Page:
Authentic Conversations at Work: What, Why, How
March 14, 2013 8 Comments
What would happen if people had more authentic conversations at work? It’s a concept I will be exploring in greater depth in future posts. I’d love to hear your ideas and your challenges regarding authentic conversations. Here are my initial thoughts . . .
What are “Authentic Conversations”? Authentic conversations are conversations based on truth, understanding and respect, communicated in a genuine, “real” manner, with no pretense, posturing or politics.
Why are “Authentic Conversations” important? If people feel respected and that others want to understand them without judgment, they are more likely to open up and share the truth. Better decisions are made when the truth is known. Authentic conversations are an integral part of employee engagement as well (engaged employees have higher productivity and lower turn-over). Authentic conversations will foster commitment not merely compliance.
What problems do “Authentic Conversations” solve?
- Turn dysfunctional teams/relationships into successful teams/relationships
- Employee engagement: reduce turnover, increase productivity
- Reduce loss of time and money (and possibly lives) wasted on decisions made with incomplete or untrue information.
6 Steps to “Authentic Conversations”
1. Know what you want, or at least what you think you want. It’s a starting point.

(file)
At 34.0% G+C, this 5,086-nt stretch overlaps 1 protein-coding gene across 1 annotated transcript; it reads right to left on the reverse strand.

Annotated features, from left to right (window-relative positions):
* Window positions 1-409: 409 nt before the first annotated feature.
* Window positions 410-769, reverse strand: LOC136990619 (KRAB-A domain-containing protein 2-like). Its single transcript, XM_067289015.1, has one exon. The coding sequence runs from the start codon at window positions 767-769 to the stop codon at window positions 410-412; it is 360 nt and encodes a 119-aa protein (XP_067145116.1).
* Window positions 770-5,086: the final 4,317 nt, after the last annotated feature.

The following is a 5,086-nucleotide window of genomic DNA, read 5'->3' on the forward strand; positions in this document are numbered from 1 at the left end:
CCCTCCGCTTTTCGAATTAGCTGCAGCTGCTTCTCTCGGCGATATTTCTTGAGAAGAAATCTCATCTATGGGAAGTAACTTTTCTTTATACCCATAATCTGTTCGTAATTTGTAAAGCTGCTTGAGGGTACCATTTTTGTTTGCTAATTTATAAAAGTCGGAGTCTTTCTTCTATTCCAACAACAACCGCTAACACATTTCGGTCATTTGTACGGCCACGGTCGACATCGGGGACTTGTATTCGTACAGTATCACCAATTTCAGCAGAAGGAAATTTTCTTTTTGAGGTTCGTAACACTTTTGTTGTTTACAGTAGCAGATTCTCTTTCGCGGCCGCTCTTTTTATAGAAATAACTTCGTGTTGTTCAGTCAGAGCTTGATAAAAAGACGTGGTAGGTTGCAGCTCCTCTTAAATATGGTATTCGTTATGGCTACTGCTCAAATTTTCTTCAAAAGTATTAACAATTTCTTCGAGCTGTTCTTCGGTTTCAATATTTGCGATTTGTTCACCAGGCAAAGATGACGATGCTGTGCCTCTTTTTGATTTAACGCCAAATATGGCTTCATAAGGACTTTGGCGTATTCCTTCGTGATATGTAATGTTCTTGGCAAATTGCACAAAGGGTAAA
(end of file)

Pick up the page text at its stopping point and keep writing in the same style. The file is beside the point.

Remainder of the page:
2. Address fundamentally important issues. Don’t side step the big stuff.
3. Commit to maintaining a respectful, caring, adult to adult, engaged connection in which you see your conversation partner as an ally not an adversary. It’s not “you vs. me.” It’s “we vs. the problem.”
4. Listen for understanding and not to judge (“Seek first to understand, then to be understood.”). Use reflective listening (rephrasing, repeating, summarizing, asking clarifying questions). “Help me understand.”
5. Acknowledge feelings (yours and theirs). Empathize. But, try not to take things too personally.
6. Tell and seek the truth with positive intent. Be honest and transparent, without deception or manipulation. Honestly state your views (the truth as you know it) and the facts that support them. Tell the whole story, not holding back information on relevant issues. Acknowledge reality. Examine assumptions and biases which cloud the truth.
So, tell me the truth, what do you think about authentic conversations at work?